Debt is a term that’s often referred to in the negative, even though in some cases it can help you reach your goals. Sometimes it’s the key to reducing high interest rates or getting something you need before you can afford it. So it doesn’t necessarily have to evoke fear or stress. Here’s a look at the two sides of debt and how the positive aspect can outweigh the negative.
Why Debt is Perceived as Negative
The word “debt” is probably more commonly associated with financial failure rather than financial success, even though debt can be a powerful vehicle toward success. While taking on debt to start a new business can eventually convert to wealth, running up credit cards for the sake of enjoying spending sprees can lead to years of headaches and heartaches.
Overuse of unsecured debt, which doesn’t require collateral, is sometimes a path toward bankruptcy, but it doesn’t have to be. The key to the difference between good and bad debt has to do with whether or not there’s a goal involved. Without a goal, debt can be a downward spiral, whereas a goal – such as investing in an education and career training – can have major benefits.
The problem with personal debt, though, is that too many people take it personally, which escalates stress and panic. They don’t necessarily plan on going deep into debt, it just happens because of unexpected emergencies or indulging too much in dining out and entertainment. Sometimes people run up credit cards due to the rising cost of living, especially for those who haven’t had a raise in a long time. Mapping out a budget is the main way to avoid letting debt get too far out of control. Conservation and restraint are important strategies that can reduce the negative aspects of debt.
How Debt Can Be Positive
Many people assume that starting a business requires huge personal savings. But if you happen to have good credit in your personal financial history, you may be able to get approval for a line of business credit that helps you buy the equipment and marketing you need to start making profits. People with bad credit can take steps to improve their credit score through debt consolidation, which may help repay loans faster.
Personal credit can be both a short-term or long-term solution to financial challenges. Even if you want to take weekend vacations or buy gifts for friends on credit, the pros will outweigh the cons if you carefully manage your debt with a payment plan. In order to get on the right path of using credit skillfully, you have to pay close attention to loan terms, such as interest rates and the consequences of late payments. Knowing this information and taking a calculated risk, as opposed to approaching credit with emotion, will help you navigate through the repayment process.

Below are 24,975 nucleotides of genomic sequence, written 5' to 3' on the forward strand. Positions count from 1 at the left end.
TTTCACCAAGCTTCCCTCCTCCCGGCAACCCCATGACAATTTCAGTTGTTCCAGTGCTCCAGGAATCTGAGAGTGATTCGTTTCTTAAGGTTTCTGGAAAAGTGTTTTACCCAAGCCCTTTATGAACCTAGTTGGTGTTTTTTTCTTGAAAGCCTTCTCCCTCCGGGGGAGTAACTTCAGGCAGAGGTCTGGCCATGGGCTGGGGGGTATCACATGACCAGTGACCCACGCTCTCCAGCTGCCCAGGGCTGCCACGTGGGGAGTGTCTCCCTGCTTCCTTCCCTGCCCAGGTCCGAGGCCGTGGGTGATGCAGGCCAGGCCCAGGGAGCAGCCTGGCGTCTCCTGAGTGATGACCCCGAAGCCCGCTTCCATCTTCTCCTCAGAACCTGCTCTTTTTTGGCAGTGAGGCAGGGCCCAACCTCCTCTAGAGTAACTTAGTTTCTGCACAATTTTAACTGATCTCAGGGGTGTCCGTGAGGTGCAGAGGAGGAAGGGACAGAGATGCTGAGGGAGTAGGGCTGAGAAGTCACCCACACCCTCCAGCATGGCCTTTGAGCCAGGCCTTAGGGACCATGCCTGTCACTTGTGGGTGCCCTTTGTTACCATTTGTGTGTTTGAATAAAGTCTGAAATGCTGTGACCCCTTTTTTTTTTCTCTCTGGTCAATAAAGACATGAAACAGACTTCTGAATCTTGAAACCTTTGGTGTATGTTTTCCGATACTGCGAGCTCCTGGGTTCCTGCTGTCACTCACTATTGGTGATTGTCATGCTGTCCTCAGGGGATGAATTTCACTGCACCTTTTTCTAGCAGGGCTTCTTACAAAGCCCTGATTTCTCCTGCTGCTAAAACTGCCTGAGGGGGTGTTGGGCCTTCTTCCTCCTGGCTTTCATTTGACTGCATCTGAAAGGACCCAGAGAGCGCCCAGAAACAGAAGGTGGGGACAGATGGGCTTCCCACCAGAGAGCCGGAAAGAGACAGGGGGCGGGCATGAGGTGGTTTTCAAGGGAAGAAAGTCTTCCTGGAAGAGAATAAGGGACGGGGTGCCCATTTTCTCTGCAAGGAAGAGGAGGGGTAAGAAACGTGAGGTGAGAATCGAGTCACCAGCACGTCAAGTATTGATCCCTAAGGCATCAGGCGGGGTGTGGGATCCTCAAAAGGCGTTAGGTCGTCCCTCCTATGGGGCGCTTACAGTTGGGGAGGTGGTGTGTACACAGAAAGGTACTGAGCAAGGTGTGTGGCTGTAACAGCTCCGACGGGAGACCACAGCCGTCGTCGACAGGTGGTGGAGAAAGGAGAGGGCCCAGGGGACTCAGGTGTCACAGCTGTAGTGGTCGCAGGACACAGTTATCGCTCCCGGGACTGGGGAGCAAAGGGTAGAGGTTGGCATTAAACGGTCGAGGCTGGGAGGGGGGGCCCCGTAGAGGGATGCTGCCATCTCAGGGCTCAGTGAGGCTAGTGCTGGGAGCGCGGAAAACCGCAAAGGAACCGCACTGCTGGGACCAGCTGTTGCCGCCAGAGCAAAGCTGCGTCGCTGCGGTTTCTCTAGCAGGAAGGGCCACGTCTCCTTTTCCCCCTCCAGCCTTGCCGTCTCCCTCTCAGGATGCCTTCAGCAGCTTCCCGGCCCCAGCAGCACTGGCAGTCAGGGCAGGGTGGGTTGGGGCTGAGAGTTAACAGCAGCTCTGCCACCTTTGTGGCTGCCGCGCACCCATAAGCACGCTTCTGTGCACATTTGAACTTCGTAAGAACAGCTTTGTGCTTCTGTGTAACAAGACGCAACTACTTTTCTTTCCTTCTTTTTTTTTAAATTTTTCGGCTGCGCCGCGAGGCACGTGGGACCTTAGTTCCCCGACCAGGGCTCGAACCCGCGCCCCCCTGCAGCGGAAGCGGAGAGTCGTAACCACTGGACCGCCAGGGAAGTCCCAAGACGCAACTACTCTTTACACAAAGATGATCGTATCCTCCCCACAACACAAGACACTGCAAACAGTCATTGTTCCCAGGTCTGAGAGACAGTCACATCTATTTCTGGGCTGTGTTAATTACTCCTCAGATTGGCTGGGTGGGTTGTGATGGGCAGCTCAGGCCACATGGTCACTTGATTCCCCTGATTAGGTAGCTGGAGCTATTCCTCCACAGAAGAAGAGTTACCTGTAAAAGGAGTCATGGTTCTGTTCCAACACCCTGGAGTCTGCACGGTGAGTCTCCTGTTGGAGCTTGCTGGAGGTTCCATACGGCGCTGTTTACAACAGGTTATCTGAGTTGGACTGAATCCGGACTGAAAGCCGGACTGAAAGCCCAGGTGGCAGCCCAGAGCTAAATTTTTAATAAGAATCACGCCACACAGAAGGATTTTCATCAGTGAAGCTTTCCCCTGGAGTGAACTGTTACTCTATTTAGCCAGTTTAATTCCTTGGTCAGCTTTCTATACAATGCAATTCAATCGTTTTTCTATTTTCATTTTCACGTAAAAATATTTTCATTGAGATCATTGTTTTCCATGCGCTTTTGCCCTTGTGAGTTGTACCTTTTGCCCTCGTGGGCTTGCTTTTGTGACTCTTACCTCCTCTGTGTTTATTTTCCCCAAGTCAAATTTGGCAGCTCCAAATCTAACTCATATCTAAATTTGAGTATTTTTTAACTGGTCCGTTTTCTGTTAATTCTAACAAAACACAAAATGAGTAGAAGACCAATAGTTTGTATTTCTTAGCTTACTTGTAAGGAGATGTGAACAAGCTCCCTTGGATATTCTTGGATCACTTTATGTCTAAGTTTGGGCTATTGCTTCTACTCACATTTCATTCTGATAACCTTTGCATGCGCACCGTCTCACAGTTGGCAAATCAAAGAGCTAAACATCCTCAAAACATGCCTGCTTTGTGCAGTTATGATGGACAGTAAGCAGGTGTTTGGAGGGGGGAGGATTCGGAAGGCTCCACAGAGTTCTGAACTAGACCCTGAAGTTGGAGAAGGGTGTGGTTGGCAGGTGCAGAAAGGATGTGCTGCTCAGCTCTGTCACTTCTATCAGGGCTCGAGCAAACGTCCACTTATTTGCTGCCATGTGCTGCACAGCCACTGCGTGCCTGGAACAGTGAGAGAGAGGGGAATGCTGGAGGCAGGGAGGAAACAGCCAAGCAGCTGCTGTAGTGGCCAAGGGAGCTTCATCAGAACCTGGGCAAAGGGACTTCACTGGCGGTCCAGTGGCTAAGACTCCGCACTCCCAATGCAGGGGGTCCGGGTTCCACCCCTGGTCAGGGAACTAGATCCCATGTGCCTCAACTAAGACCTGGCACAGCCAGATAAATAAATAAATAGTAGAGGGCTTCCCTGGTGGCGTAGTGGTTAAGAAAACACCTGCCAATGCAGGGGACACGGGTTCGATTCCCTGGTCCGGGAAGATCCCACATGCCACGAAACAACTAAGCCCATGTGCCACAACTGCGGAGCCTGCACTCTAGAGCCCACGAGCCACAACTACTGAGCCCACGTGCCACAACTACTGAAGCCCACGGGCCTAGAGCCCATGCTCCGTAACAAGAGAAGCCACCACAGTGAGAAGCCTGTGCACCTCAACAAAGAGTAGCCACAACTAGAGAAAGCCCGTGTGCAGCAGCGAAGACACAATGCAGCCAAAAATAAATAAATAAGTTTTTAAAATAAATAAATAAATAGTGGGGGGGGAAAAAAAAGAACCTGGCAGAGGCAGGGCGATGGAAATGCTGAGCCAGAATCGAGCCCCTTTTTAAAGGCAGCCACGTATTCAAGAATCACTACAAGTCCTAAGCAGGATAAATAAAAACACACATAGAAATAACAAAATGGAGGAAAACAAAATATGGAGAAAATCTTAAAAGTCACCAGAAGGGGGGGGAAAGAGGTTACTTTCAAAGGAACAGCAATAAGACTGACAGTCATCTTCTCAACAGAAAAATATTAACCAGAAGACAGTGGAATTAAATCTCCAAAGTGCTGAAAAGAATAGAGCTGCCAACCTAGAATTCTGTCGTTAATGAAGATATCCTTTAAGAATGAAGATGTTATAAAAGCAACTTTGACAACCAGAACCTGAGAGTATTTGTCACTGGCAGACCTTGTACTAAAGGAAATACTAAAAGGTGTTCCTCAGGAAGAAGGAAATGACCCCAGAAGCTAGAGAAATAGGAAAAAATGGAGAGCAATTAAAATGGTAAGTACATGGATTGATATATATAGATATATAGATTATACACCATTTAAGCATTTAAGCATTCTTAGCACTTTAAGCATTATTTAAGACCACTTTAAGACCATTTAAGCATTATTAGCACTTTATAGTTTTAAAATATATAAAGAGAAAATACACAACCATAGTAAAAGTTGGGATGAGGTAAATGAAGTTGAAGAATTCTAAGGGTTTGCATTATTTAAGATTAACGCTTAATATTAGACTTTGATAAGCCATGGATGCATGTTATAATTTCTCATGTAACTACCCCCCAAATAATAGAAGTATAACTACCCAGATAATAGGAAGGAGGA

Interesting Debt Facts
At one time debtors prisons existed in the United States for citizens who failed to pay their creditors. These prisons were often work houses where inmates were assigned labor, a concept that had been around for centuries. Two signers of the Declaration of Independence, James Wilson and Robert Morris, did time in debtors prison for not repaying loans on time. Then the federal government discontinued debtors prisons in 1833. These days, however, it’s still possible in some states such as Illinois or Alabama for citizens to get arrested for neglecting to repay medical and other bills.
Consumer debt has risen to $3.87 trillion in 2018. Of that amount, over half is non-revolving credit, which means the credit cannot be reused after it’s paid off. This type of credit includes student and auto loans. Revolving credit, on the other hand, such as personal loans, allows you to reuse credit lines. Total credit card debt in 2018 has surpassed $1 trillion, beating a record set in April 2008 during the global financial collapse.
Credit card debt began to skyrocket after the Bankruptcy Protection Act of 2005, which created more barriers for individuals to file for bankruptcy. As a result, people began to borrow more to pay off bills. Lending got stricter with the passage of the Dodd-Frank Wall Street Reform Act. The average credit card balance among Americans in 2017 was $6,354.
Debt can be either good or bad, depending on the borrower, the lender and the situation. It’s ultimately up to you to control your finances, which is best managed through budgeting and setting goals. The ideal financial state is to build up savings that you can borrow against so that using credit is not that big of a deal. Savings provide a safety net for emergencies and become more powerful through growth over time. Once you’ve built sufficient savings, you will have access to a wider set of borrowing options.